In the finale, Walt employs Jesse’s cohorts Badger and Skinny Pete to help scare Gretchen and Elliott into delivering Walter’s money to his son. The pair then shares an exchange that’s the most overt shout out to fans in Breaking Bad history:

Badger: I don’t know how to feel about all this.
Skinny Pete: For real, yo; the whole thing felt shady morality-wise.

They feel us. This chamber has an echo.

The finale was tidy, maybe overly so for a show about a man who made a mess of his life. Few questions were left unanswered—the Times points out that we never really got to the bottom of Walt’s departure from Gray Matter, and there was the curious removal of his watch after the aforementioned pay-phone call. (Later, on the post-show Talking Bad, creator Vince Gilligan explained that this was a matter of keeping continuity with the flash-forward that we saw at the beginning of the season, but also provided a more interpretive explanation about Walter’s time being up.) But really, except for henchman Huell (who trended on Twitter last night as a result of being absent from the finale), all T’s were crossed, all I’s dotted as they always were.

Walter’s ending was a happy one, or as happy as one could be engineered from the ruins of his life: He put a plan in place to ensure his kids would get his fortune (thus his meth-making was not in vain), he effectively destroyed the arm of the meth industry he built up, he got to be a hero to Jesse, and he died without suffering, beating his cancer once and for all. Walter got off easily, yes, but in receiving a definitive ending that is both thoughtful and morally straightforward, so did we. Walter’s destruction was not for nothing. We won’t have to argue and debate this to death a la The SopranosBreaking Bad did most of the work for us, as usual.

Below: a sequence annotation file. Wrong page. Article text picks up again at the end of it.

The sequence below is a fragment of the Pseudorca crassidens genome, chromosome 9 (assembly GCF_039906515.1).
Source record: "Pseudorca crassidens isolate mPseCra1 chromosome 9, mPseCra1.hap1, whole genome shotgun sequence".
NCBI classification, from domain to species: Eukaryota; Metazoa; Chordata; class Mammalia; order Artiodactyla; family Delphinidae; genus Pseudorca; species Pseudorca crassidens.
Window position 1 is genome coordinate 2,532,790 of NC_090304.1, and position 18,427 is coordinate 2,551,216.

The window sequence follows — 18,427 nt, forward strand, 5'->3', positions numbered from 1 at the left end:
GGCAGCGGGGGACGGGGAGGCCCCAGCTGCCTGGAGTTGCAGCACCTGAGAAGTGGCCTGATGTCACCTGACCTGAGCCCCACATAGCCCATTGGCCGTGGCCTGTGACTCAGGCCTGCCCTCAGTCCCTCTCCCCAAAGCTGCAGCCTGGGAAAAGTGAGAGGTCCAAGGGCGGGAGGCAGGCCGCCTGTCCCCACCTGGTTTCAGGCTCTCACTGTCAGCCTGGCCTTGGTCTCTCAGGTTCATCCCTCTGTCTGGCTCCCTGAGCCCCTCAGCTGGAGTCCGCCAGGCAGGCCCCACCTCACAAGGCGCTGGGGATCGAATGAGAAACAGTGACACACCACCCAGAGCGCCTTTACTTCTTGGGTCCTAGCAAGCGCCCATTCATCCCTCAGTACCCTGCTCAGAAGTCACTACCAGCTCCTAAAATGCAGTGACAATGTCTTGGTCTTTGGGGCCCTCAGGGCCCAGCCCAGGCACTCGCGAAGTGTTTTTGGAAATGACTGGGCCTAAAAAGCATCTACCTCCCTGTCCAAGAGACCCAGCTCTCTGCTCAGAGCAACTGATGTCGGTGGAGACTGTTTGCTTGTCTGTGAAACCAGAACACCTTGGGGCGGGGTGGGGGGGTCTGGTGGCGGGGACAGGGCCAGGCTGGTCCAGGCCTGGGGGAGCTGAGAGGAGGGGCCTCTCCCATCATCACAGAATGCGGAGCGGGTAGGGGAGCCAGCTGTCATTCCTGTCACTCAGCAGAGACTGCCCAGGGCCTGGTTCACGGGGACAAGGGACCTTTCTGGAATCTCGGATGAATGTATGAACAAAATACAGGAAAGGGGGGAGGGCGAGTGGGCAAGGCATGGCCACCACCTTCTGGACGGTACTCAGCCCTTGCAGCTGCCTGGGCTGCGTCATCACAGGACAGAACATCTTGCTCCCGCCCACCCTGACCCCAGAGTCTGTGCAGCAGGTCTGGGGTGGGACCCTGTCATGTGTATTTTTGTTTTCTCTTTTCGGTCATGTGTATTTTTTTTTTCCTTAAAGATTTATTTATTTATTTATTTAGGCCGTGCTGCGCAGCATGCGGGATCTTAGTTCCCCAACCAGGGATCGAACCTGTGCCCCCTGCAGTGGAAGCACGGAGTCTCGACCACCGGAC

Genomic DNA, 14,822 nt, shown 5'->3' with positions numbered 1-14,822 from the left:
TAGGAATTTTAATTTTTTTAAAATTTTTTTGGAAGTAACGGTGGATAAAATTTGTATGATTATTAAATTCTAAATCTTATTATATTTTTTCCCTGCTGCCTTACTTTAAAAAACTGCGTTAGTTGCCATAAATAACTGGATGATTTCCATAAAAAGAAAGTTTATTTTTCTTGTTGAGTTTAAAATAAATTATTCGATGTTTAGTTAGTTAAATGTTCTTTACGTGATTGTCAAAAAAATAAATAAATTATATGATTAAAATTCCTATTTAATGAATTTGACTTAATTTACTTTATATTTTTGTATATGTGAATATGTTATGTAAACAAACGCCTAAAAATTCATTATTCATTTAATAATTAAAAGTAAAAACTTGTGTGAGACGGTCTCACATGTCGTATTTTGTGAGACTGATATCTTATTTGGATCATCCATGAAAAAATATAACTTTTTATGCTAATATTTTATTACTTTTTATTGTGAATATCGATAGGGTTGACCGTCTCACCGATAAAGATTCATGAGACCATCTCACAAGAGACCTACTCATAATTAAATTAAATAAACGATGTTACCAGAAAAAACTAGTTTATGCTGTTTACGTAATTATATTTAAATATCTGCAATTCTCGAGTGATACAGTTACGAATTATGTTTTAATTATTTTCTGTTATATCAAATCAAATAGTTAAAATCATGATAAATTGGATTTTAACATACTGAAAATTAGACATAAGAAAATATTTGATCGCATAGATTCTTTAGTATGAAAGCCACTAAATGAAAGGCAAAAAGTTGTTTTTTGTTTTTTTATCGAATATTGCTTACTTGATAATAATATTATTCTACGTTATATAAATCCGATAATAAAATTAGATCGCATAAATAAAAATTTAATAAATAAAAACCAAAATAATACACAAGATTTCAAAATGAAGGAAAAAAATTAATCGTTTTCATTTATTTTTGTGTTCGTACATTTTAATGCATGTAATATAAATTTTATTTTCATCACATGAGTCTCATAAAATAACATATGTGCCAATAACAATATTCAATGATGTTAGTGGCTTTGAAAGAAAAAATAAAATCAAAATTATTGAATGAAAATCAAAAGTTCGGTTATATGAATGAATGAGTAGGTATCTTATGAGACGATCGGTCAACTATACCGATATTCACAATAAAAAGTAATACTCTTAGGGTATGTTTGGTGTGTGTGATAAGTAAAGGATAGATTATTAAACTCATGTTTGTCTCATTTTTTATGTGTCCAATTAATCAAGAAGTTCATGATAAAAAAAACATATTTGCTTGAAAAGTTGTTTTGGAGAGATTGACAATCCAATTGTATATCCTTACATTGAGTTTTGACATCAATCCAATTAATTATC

A Black Feminist Comment on The Sisterhood, The Black Church, Ratchetness and Geist l The Feminist Wire

A Black Feminist Comment on The Sisterhood, The Black Church, Ratchetness and Geist

January 28, 2013


Unknown-1There’s been much talk about TLC’s new show The Sisterhood, a reality show about the lives and struggles of Ivy Couch, Domonique Scott, Christina Murray, DeLana Rutherford, and Tara Lewis, five pastor’s wives in the Atlanta area.  While some critics are threatening to boycott the show, and others are framing it as evidence of black [male] preachers loosing their way (which I guess is synonymous with the Black Church loosing its way, but that’s another issue), millions of others, myself included, a former “first lady” and black feminist scholar of religion, race and media, are flocking faithfully to the television screen on Tuesday nights with popcorn and bottled water in hand.